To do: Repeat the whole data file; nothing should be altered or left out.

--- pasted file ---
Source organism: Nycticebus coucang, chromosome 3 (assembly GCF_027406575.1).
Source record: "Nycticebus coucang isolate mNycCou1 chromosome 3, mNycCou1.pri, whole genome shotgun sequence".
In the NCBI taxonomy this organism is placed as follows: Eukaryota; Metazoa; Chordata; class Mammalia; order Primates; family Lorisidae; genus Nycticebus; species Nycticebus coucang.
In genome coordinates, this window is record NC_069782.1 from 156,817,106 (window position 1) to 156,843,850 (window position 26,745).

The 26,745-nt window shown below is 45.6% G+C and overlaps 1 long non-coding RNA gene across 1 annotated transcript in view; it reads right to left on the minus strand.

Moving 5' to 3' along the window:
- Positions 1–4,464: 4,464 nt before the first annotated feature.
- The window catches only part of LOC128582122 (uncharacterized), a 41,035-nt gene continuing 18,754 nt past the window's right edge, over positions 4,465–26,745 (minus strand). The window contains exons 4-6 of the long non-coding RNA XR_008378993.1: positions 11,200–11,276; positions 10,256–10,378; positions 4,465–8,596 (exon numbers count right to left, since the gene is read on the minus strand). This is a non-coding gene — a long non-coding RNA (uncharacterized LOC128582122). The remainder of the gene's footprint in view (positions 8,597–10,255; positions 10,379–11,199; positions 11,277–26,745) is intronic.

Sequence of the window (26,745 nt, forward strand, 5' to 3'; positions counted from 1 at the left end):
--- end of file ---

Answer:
Source organism: Nycticebus coucang, chromosome 3 (assembly GCF_027406575.1).
Source record: "Nycticebus coucang isolate mNycCou1 chromosome 3, mNycCou1.pri, whole genome shotgun sequence".
In the NCBI taxonomy this organism is placed as follows: Eukaryota; Metazoa; Chordata; class Mammalia; order Primates; family Lorisidae; genus Nycticebus; species Nycticebus coucang.
In genome coordinates, this window is record NC_069782.1 from 156,817,106 (window position 1) to 156,843,850 (window position 26,745).

The 26,745-nt window shown below is 45.6% G+C and overlaps 1 long non-coding RNA gene across 1 annotated transcript in view; it reads right to left on the minus strand.

Moving 5' to 3' along the window:
- Positions 1–4,464: 4,464 nt before the first annotated feature.
- The window catches only part of LOC128582122 (uncharacterized), a 41,035-nt gene continuing 18,754 nt past the window's right edge, over positions 4,465–26,745 (minus strand). The window contains exons 4-6 of the long non-coding RNA XR_008378993.1: positions 11,200–11,276; positions 10,256–10,378; positions 4,465–8,596 (exon numbers count right to left, since the gene is read on the minus strand). This is a non-coding gene — a long non-coding RNA (uncharacterized LOC128582122). The remainder of the gene's footprint in view (positions 8,597–10,255; positions 10,379–11,199; positions 11,277–26,745) is intronic.

Sequence of the window (26,745 nt, forward strand, 5' to 3'; positions counted from 1 at the left end):